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Maticevski: Dark Wonderland

Start Date 13 August 2016
End Date 15 January 2017
Venue Bendigo Art Gallery
Location Bendigo, Australia
Exhibition display of dressed mannequin and exhibition title
Exhibition display of dressed mannequins

Maticevski: Dark Wonderland, Bendigo Art Gallery, Bendigo, Australia, 13 Aug 2016-15 Jan 2017

Renowned Australian designer Toni Maticevski has achieved international acclaim for his masterful approach to the manipulation of traditional fashion silhouettes and innovative use of materials and fabrics. His unique skill indressing the female form and his collaborations with the performing arts speak to his dexterous ability to morph, adapt and defy the perceived boundaries of fashion.

In this major exhibition, selected objects will be presented to illustrate the evolution of Toni Maticevski’s oeuvre, exploring his early influences through to his inspiration and recurrent themes in his current practice.

Maticevski has collaborated with institutions such as Phillip Adams BalletLab, designing costumes for two productions, Miracle (2009) and Aviary (2011) for which he won a Helpmann Award (with milliner Richard Nylon). He contributed to campaigns for The Australian Ballet (2009) and in 2013 he was selected for the National Gallery of Victoria’s ambitious exhibition Melbourne Now. Other collaborations include Dinosaur Designs, Sydney Dance Company, and Autore South Sea Pearls. He is represented in the collections of the National Gallery of Victoria, Powerhouse Museum Sydney and the Fashion Institute of Design and Merchandising in Los Angeles (FIDM), and numerous private collections.

The exhibition at Bendigo Art Gallery presents an opportunity to view Maticevski’s practice in a gallery context; a wonderland of design, experimentation, colour, creativity and beauty. With an almost obsessive approach to detail and control of materials, the curated selection is sourced almost entirely from Maticevski’s extensive personal archive, and reveals the breadth of his oeuvre.  Elegant and ethereal objects contrast with bold sculptural garments, with his essentially restrained, muted palette punctuated by considered flares of colour. The exhibition includes objects from Maticevski’s early practice through to his most recent designs, in addition to a significant work created exclusively for the culmination of the display. Highlights include the Monaco Gown worn by Crown Princess Mary to the 80th birthday celebration of her father-in-law Prince Henrik of Denmark, and the specially commissioned gold and silver lamé gown worn by Jessica Mauboy for Eurovision 2014. Maticevski’s collaborations with key institutions are also represented, with costume from the Phillip Adams BalletLab production Aviary (2011) for which he won a Helpmann Award with milliner Richard Nylon, and designs for The Australian Ballet and Sydney Dance Company. Maticevski’s foray into jewellery design is acknowledged with a selection of his work for Dinosaur Designs, in addition to an extraordinary gold toggle neckpiece that was featured in his Resort 2017 presentation at Fashion Week Australia.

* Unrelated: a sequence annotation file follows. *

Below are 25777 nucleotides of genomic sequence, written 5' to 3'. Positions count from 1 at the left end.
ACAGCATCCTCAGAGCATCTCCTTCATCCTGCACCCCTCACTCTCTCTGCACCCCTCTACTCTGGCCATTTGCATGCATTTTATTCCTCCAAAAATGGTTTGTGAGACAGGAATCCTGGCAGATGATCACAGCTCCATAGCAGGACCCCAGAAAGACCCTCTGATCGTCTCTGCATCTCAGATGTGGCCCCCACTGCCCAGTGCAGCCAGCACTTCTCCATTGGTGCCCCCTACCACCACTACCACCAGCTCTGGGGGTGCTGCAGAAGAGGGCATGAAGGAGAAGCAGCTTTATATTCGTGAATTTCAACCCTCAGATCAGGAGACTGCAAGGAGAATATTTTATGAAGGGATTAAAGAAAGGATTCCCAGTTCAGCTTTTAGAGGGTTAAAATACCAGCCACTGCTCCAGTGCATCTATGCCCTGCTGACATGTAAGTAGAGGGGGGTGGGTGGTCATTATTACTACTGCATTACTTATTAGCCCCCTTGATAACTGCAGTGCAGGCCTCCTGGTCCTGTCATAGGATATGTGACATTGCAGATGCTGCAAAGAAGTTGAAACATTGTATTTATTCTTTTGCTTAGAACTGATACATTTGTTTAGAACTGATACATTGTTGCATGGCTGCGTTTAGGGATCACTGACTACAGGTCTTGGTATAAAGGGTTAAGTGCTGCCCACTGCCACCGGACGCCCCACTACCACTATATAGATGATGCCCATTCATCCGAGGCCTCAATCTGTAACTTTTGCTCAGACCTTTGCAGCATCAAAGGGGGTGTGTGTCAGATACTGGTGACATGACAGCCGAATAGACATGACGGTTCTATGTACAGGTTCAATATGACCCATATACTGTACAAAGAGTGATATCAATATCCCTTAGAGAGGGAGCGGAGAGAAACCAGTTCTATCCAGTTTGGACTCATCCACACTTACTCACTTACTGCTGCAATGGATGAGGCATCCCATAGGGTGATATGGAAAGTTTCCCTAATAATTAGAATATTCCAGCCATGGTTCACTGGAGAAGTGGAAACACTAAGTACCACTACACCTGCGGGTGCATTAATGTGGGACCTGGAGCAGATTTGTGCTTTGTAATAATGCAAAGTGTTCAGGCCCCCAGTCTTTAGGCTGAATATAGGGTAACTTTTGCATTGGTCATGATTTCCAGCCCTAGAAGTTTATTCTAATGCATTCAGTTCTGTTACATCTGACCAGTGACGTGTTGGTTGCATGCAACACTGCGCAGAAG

Maticevski’s archive reveals the designer’s relentless drive to create. His ability to challenge and reinvent techniques and to push the possibilities of fabric is mesmerising, and it is this uncommon thread that weaves its way through each of his collections. His selection and control of seemingly impossible cloths — think bonded neoprene, a material associated more with wetsuits than evening gowns — demonstrates his ability to masterfully engage with contemporary materials, and elegantly juxtapose these with his use of more traditional fabrics.  The use of diverse textures, embellishments and layering all contribute to Maticevski’s signature look, which appears balanced and effortless.

Maticevski creates by drawing on his own intuition and motivations. Rather than prescriptively referencing moments and elements in fashion and art history which have resonated for him, the designer prefers to rely on his instincts and remains unencumbered by restrictive assertions about influences and directions. He keeps things fluid and organic, and this is reflected in the fabrics and structures he controls. Expanses of luxurious fabric are contradicted by seemingly unthinkable combinations of texture and materials — perfectly imperfect.  Beautifully crafted, Maticevski’s practice reflects his love of the past balanced with cutting edge innovation, presenting us with garments that are completely contemporary and beautiful to wear.

Maticevski has balanced art and fashion throughout his career with his unique aesthetic, and in presenting Maticevski: Dark Wonderland, Bendigo Art Gallery continues its commitment to diverse exhibition programming.

Images © Bendigo Art Gallery.